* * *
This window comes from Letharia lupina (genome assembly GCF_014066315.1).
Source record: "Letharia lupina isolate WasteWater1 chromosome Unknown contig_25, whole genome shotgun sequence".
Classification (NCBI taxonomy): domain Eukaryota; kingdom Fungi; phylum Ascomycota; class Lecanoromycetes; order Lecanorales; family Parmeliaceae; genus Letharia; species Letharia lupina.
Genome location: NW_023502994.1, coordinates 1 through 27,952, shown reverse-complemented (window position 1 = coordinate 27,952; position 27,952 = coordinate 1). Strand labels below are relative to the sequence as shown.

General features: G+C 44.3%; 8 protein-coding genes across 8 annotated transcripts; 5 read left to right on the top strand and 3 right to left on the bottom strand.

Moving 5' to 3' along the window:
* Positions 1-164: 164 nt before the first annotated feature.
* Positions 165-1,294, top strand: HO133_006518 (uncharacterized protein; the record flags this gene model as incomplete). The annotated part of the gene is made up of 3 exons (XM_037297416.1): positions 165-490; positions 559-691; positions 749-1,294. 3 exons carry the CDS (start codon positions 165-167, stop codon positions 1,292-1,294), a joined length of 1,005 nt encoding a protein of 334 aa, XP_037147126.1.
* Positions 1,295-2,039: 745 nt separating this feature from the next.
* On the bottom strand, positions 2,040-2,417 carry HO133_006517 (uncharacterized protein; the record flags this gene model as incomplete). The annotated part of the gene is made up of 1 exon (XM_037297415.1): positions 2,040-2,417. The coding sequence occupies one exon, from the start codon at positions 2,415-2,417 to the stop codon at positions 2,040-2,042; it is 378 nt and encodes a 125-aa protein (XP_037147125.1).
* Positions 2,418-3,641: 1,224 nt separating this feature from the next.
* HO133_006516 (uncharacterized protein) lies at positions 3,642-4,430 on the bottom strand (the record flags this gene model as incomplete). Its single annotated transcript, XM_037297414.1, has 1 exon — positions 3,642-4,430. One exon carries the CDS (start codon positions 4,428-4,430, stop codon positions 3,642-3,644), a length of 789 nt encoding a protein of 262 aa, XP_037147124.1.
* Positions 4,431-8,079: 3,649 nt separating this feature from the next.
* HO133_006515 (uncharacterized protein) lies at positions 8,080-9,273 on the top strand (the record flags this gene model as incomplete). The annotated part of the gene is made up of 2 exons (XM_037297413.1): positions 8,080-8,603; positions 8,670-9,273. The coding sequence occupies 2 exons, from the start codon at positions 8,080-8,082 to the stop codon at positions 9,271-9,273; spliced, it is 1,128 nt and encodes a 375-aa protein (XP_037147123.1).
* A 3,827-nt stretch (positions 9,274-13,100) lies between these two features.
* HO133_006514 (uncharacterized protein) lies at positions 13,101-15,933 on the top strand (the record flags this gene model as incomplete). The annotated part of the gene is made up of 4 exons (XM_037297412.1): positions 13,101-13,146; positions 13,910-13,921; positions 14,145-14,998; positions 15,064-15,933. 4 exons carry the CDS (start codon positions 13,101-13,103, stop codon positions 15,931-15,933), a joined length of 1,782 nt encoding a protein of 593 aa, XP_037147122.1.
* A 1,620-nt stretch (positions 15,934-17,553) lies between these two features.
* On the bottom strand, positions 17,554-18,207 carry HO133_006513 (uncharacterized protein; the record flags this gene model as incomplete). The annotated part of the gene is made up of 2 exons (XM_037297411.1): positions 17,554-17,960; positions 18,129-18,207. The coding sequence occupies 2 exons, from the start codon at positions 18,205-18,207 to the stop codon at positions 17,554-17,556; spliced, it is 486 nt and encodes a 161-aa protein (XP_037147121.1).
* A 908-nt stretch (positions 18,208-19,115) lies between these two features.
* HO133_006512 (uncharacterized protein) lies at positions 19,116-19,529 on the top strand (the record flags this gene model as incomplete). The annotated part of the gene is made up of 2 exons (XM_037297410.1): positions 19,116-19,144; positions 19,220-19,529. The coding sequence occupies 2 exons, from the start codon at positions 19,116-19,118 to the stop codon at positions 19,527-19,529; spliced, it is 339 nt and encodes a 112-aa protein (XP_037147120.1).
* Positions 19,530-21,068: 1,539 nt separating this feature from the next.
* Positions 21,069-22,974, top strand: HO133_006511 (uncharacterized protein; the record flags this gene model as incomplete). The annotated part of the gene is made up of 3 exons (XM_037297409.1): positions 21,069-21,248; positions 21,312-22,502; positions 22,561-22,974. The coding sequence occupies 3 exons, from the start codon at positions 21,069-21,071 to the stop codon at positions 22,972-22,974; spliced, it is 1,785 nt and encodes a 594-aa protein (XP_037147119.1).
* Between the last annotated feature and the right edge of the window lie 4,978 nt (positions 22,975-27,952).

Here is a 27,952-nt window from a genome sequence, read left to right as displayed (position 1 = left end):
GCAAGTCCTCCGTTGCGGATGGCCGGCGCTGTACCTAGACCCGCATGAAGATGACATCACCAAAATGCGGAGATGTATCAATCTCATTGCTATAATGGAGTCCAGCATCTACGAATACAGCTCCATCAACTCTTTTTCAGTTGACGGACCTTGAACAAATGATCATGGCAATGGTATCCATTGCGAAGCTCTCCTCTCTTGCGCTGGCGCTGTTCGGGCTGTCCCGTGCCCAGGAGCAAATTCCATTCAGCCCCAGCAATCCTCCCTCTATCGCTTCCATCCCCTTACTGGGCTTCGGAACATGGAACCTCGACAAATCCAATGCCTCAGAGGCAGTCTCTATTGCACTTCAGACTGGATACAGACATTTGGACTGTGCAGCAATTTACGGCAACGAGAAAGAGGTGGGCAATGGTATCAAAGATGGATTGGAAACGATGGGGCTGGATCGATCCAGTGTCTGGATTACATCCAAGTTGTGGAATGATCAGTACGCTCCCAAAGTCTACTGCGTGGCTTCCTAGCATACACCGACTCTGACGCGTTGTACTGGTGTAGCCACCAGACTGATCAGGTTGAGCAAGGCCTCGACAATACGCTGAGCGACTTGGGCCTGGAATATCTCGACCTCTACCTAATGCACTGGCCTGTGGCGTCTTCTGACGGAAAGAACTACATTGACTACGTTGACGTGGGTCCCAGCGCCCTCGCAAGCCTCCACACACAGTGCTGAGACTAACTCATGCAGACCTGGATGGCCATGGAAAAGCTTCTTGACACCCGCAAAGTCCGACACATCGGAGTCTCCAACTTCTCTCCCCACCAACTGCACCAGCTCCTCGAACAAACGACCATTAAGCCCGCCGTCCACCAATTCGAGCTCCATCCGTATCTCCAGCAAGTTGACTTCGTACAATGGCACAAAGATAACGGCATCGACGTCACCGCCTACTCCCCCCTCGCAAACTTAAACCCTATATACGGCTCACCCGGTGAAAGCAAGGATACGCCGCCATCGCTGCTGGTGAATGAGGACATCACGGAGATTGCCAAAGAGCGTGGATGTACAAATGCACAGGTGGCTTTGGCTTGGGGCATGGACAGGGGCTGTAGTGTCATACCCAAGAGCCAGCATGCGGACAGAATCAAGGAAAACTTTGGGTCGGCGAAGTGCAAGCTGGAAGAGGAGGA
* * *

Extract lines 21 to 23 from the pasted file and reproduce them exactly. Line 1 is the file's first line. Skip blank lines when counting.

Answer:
* Positions 19,530-21,068: 1,539 nt separating this feature from the next.
* Positions 21,069-22,974, top strand: HO133_006511 (uncharacterized protein; the record flags this gene model as incomplete). The annotated part of the gene is made up of 3 exons (XM_037297409.1): positions 21,069-21,248; positions 21,312-22,502; positions 22,561-22,974. The coding sequence occupies 3 exons, from the start codon at positions 21,069-21,071 to the stop codon at positions 22,972-22,974; spliced, it is 1,785 nt and encodes a 594-aa protein (XP_037147119.1).
* Between the last annotated feature and the right edge of the window lie 4,978 nt (positions 22,975-27,952).